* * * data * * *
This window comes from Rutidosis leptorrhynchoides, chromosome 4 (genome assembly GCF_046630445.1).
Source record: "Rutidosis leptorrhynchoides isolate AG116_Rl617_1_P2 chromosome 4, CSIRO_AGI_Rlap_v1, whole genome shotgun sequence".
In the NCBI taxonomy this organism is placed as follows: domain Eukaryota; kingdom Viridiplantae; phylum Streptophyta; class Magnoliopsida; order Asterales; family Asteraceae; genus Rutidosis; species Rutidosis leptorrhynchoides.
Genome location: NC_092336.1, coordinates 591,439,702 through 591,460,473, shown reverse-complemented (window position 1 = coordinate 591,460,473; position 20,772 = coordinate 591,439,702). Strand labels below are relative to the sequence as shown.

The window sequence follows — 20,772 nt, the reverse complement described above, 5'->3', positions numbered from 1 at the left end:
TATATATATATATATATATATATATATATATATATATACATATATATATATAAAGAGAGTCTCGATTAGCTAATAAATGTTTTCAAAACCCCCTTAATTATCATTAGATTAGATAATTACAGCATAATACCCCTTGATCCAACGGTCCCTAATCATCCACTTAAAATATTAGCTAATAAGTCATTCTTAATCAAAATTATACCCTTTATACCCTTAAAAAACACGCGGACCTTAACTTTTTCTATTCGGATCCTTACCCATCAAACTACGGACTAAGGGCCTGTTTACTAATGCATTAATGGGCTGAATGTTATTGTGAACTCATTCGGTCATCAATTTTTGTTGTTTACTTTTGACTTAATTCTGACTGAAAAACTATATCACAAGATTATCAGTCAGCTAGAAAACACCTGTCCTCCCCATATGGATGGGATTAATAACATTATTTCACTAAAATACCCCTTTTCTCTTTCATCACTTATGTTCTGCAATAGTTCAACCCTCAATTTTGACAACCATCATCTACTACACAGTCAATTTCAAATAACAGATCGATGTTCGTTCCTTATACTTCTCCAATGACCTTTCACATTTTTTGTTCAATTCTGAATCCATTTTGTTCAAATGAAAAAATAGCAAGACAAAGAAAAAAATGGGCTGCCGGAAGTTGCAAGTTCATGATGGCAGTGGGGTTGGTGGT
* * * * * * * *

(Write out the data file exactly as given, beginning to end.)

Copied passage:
This window comes from Rutidosis leptorrhynchoides, chromosome 4 (genome assembly GCF_046630445.1).
Source record: "Rutidosis leptorrhynchoides isolate AG116_Rl617_1_P2 chromosome 4, CSIRO_AGI_Rlap_v1, whole genome shotgun sequence".
In the NCBI taxonomy this organism is placed as follows: domain Eukaryota; kingdom Viridiplantae; phylum Streptophyta; class Magnoliopsida; order Asterales; family Asteraceae; genus Rutidosis; species Rutidosis leptorrhynchoides.
Genome location: NC_092336.1, coordinates 591,439,702 through 591,460,473, shown reverse-complemented (window position 1 = coordinate 591,460,473; position 20,772 = coordinate 591,439,702). Strand labels below are relative to the sequence as shown.

The window sequence follows — 20,772 nt, the reverse complement described above, 5'->3', positions numbered from 1 at the left end:
TATATATATATATATATATATATATATATATATATATACATATATATATATAAAGAGAGTCTCGATTAGCTAATAAATGTTTTCAAAACCCCCTTAATTATCATTAGATTAGATAATTACAGCATAATACCCCTTGATCCAACGGTCCCTAATCATCCACTTAAAATATTAGCTAATAAGTCATTCTTAATCAAAATTATACCCTTTATACCCTTAAAAAACACGCGGACCTTAACTTTTTCTATTCGGATCCTTACCCATCAAACTACGGACTAAGGGCCTGTTTACTAATGCATTAATGGGCTGAATGTTATTGTGAACTCATTCGGTCATCAATTTTTGTTGTTTACTTTTGACTTAATTCTGACTGAAAAACTATATCACAAGATTATCAGTCAGCTAGAAAACACCTGTCCTCCCCATATGGATGGGATTAATAACATTATTTCACTAAAATACCCCTTTTCTCTTTCATCACTTATGTTCTGCAATAGTTCAACCCTCAATTTTGACAACCATCATCTACTACACAGTCAATTTCAAATAACAGATCGATGTTCGTTCCTTATACTTCTCCAATGACCTTTCACATTTTTTGTTCAATTCTGAATCCATTTTGTTCAAATGAAAAAATAGCAAGACAAAGAAAAAAATGGGCTGCCGGAAGTTGCAAGTTCATGATGGCAGTGGGGTTGGTGGT